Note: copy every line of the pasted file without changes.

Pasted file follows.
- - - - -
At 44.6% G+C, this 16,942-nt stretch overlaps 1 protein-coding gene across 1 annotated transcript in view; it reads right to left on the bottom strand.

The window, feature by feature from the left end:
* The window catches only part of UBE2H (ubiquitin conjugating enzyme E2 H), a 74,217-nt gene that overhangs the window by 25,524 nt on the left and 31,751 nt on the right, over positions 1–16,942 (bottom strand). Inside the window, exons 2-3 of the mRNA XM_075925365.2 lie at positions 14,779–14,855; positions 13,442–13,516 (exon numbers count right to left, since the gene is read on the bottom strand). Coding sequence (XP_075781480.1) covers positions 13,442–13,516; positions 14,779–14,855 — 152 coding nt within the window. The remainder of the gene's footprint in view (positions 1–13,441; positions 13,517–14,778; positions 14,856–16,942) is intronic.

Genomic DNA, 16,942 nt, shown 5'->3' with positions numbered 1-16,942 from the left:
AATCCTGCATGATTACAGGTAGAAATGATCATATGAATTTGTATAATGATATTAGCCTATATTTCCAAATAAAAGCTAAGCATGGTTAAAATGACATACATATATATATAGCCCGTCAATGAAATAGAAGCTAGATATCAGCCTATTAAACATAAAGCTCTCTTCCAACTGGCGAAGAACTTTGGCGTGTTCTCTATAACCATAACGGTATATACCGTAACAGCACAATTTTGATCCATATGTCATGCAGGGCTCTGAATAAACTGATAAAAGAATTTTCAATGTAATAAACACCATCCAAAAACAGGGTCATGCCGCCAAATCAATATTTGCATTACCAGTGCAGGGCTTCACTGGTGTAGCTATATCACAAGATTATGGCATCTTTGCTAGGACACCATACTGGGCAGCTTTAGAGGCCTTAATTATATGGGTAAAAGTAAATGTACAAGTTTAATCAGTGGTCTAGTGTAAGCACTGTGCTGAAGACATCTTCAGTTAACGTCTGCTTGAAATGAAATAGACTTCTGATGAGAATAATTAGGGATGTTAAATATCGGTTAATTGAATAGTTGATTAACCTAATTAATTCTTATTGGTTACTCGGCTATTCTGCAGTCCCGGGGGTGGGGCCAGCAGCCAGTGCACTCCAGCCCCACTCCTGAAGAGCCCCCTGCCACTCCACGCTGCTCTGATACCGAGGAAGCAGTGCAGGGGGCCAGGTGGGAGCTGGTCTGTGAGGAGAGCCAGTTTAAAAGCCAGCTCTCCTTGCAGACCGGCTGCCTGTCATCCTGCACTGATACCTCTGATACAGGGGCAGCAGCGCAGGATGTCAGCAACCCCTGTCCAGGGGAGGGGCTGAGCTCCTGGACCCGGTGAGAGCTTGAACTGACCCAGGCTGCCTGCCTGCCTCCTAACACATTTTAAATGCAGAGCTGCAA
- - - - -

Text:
At 44.6% G+C, this 16,942-nt stretch overlaps 1 protein-coding gene across 1 annotated transcript in view; it reads right to left on the bottom strand.

The window, feature by feature from the left end:
* The window catches only part of UBE2H (ubiquitin conjugating enzyme E2 H), a 74,217-nt gene that overhangs the window by 25,524 nt on the left and 31,751 nt on the right, over positions 1–16,942 (bottom strand). Inside the window, exons 2-3 of the mRNA XM_075925365.2 lie at positions 14,779–14,855; positions 13,442–13,516 (exon numbers count right to left, since the gene is read on the bottom strand). Coding sequence (XP_075781480.1) covers positions 13,442–13,516; positions 14,779–14,855 — 152 coding nt within the window. The remainder of the gene's footprint in view (positions 1–13,441; positions 13,517–14,778; positions 14,856–16,942) is intronic.

Genomic DNA, 16,942 nt, shown 5'->3' with positions numbered 1-16,942 from the left:
AATCCTGCATGATTACAGGTAGAAATGATCATATGAATTTGTATAATGATATTAGCCTATATTTCCAAATAAAAGCTAAGCATGGTTAAAATGACATACATATATATATAGCCCGTCAATGAAATAGAAGCTAGATATCAGCCTATTAAACATAAAGCTCTCTTCCAACTGGCGAAGAACTTTGGCGTGTTCTCTATAACCATAACGGTATATACCGTAACAGCACAATTTTGATCCATATGTCATGCAGGGCTCTGAATAAACTGATAAAAGAATTTTCAATGTAATAAACACCATCCAAAAACAGGGTCATGCCGCCAAATCAATATTTGCATTACCAGTGCAGGGCTTCACTGGTGTAGCTATATCACAAGATTATGGCATCTTTGCTAGGACACCATACTGGGCAGCTTTAGAGGCCTTAATTATATGGGTAAAAGTAAATGTACAAGTTTAATCAGTGGTCTAGTGTAAGCACTGTGCTGAAGACATCTTCAGTTAACGTCTGCTTGAAATGAAATAGACTTCTGATGAGAATAATTAGGGATGTTAAATATCGGTTAATTGAATAGTTGATTAACCTAATTAATTCTTATTGGTTACTCGGCTATTCTGCAGTCCCGGGGGTGGGGCCAGCAGCCAGTGCACTCCAGCCCCACTCCTGAAGAGCCCCCTGCCACTCCACGCTGCTCTGATACCGAGGAAGCAGTGCAGGGGGCCAGGTGGGAGCTGGTCTGTGAGGAGAGCCAGTTTAAAAGCCAGCTCTCCTTGCAGACCGGCTGCCTGTCATCCTGCACTGATACCTCTGATACAGGGGCAGCAGCGCAGGATGTCAGCAACCCCTGTCCAGGGGAGGGGCTGAGCTCCTGGACCCGGTGAGAGCTTGAACTGACCCAGGCTGCCTGCCTGCCTCCTAACACATTTTAAATGCAGAGCTGCAA